Southern, Albert Edward Rainbow. Died 1st Jul 1916

Albert Edward Rainbow Southern was born in early 1883 in Rugby, the fourth of ten children and baptised on 13 May 1883 at Saint Andrew’s Church, Rugby, when his family had recently moved from one of the Tank Cottages in New Bilton, to 1009 Old Station, Rugby.

Albert’s father, William, was born in about 1852 in Rugeley, Staffordshire, and in 1881 was a [railway] fireman. Before 1891, he had been promoted to become an engine driver. Albert’s mother, Caroline ‘Carry’ née Rainbow Southern was born in about 1853, more locally in Pailton, Warwickshire, and her marriage with William was registered in Rugby in early 1876. In 1901, William Southern was no longer an engine driver, but now a labourer, although probably still with the L&NW Railway as he was working for the company as a ‘tube cleaner’ in 1911.

Albert Southern became a soldier and enlisted into the Northampton Regiment, and is understood to have served for some time in South Africa.   The 2nd Battalion sailed for South Africa in October 1899, and formed part of 9th Brigade.   The Battalion was involved in actions at Belmont, and Enslin in November and in early December near Graspan, all with comparatively low losses. In the autumn of 1900, the Battalion was in the south-west of the Transvaal, moving to the Central Transvaal in early 1901.[1]

However, by April 1901, now aged 19, Albert Southern, assuming that he had indeed been in South Africa, had returned to England, and was enumerated as a Private in the 2nd Battalion of the Northamptonshire Regiment, stationed at the Verne Citadel, in Portland, Dorset. This is today a high security prison, but Verne Citadel was then a heavily defended artillery fortress overlooking Portland harbour.[2] Another source[3] suggests that from 1900-1901, it was the 3rd Battalion, Northamptonshire Regiment that was at Verne, however, the 1901 census returns confirm the presence of the 2nd Battalion and it was in the process of being replaced by the 4th Battalion, Manchester Regiment, which had already arrived.

By 1911 Albert had left the army and was enumerated back in Rugby as an ‘Ex Soldier’, and was lodging at the White Lion, at 20 York Place, Dunchurch Road, Rugby. This was behind Frosts, the printers at the top of Dunchurch Road.

When the First War broke out, and with recruiting stepped up, Albert Southern rejoined the Northamptonshire Regiment, as Private No.17672, on 24 March 1915. He had been working as a weaver, and was living at 77 Windsor Street, Rugby. When he rejoined, he was aged 31 years 11 months and was 5ft 4in tall. His military career is recorded in detail in his Service Record which is one of the few that have survived. This has details of his postings, at home, in France, back home and then back in France.   Despite, or perhaps because he was an ‘old sweat’, his discipline was perhaps far from ideal, with many minor offences, but the record also shows evidence of ill health, mainly resulting from his asthma, which possibly resulted from the poor living conditions at the Front.   At various dates his Service Record showed him with the 1st, 2nd, and 3rd Battalions of the Regiment.

In the first three days after his enlistment, Albert was posted first to the Depot, presumably still in Northampton, and then on 27 March 1915 to the 3rd (Reserve) Battalion. The 3rd Battalion was then at Portland, which Albert would have known from his earlier military service, and then moved to Gillingham, Kent in May 1915, where on 24 July 1915, Albert was ‘absent from 8.45am parade’ and the next day ‘was absent from answering his name when a defaulter at 8.15am’. He received two days Confined to Barracks (CB). He was absent again on 27 July receiving three days CB. Then on 9 August he was absent for three days, forfeiting seven days pay (possibly later reduced to two or three days) and receiving two days CB.   Then on the 13 August he was both ‘I. Absent from bathing parade at 5.15pm’ and ‘II. Stating a falsehood to be an NCO’, and received another seven days CB. The latter offences were dealt with by the 3rd Battalion officers.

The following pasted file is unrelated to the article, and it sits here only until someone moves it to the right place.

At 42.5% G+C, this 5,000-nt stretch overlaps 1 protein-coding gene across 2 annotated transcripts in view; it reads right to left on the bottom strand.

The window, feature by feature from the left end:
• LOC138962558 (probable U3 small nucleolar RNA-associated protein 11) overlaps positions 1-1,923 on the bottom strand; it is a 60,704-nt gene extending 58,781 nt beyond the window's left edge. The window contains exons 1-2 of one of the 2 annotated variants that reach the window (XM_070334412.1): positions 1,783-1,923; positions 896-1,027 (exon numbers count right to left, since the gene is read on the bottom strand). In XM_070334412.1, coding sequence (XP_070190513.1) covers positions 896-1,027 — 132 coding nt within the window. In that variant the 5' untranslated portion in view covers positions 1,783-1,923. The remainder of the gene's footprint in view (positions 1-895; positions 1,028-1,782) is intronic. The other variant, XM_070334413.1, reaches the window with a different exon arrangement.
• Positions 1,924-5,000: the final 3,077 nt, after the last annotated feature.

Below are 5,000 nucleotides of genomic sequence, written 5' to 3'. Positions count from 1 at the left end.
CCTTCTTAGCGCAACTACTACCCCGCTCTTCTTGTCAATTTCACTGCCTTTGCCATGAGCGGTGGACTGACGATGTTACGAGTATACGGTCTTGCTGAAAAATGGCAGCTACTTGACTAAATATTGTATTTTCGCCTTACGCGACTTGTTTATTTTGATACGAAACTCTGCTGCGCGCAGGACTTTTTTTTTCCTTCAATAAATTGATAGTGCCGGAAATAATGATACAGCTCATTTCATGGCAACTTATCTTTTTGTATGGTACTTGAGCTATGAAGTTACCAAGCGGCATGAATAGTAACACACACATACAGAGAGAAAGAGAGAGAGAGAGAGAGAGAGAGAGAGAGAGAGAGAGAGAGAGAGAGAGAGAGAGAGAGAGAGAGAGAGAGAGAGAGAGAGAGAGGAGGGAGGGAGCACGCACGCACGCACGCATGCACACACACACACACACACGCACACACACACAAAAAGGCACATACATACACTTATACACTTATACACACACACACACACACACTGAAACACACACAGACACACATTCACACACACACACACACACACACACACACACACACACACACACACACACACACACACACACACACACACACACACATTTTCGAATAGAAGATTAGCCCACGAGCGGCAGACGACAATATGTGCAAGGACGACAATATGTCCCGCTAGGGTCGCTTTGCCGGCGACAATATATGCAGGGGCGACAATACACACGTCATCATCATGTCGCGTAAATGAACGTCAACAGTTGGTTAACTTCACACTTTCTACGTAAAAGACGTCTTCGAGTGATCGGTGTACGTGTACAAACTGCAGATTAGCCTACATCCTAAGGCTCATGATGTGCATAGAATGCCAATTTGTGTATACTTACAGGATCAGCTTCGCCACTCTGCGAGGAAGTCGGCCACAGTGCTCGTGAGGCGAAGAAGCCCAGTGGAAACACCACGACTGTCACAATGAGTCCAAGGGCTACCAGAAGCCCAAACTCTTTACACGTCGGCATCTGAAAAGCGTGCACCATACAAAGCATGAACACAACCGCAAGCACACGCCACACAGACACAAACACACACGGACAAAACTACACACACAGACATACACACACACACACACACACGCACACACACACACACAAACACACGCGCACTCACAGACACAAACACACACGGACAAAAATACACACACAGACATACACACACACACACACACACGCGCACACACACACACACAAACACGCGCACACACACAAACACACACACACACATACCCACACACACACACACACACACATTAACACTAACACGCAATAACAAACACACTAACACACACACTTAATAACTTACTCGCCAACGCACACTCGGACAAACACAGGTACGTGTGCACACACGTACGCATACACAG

Perhaps they had enough of him! – or reinforcements were needed – but after 153 days ‘Home Service’ on 25 August 1915, he was posted to the 2nd Battalion in France, and joined them on 2 September.   He was then in France for 205 days, but not without incident.

The 2nd Battalion had been in Alexandria, Egypt on the outbreak of war and returned to England, landing in October 1914. It moved to Hursley Park near Winchester and initially came under command of 24th Brigade in 8th Division which had been formed by bringing together regular army units which had been stationed at various points around the British Empire. The 8th Division moved to France in November 1914, as a badly-needed reinforcement to the BEF and the 2nd Battalion landed in France at Le Havre on 5 November 1914.

Having been posted to France on 25 August 1915, Albert Southern would have missed the Battle of Auber’s Ridge in May 1915 when the 2nd Northamptonshire Battalion was in the northern pincer attack with 24th Brigade and took heavy casualties in the catastrophic attacks and where a number of Rugby men died.[4]

On 18 October 1915, the 24th Infantry Brigade was transferred to the 23rd Division in exchange for 70th Brigade.[5] From about 14 September, the 23rd Division took responsibility for a front line sector between Ferme Grande Flamengrie to the Armentieres-Wez Macquart road, this was just south of the Belgian border and some 10km. north-west of Lille and included the front at Bois Grenier.   They remained in this area for a considerable time until end January 1916.

On 9 October 1915 when ‘in the field’ Albert was charged with, ‘1. Reporting sick without a cause when wanted for digging. 2. Smoking whilst on sentry’ – he received ‘10 days field imprisonment No. 1’.[6] He also suffered from asthma, this being noted on his record on 31 October; 6 November, and a decision was presumably made to treat him in England as he was first transferred to Etaples; then on 15 November ‘Class A, joined Havre’.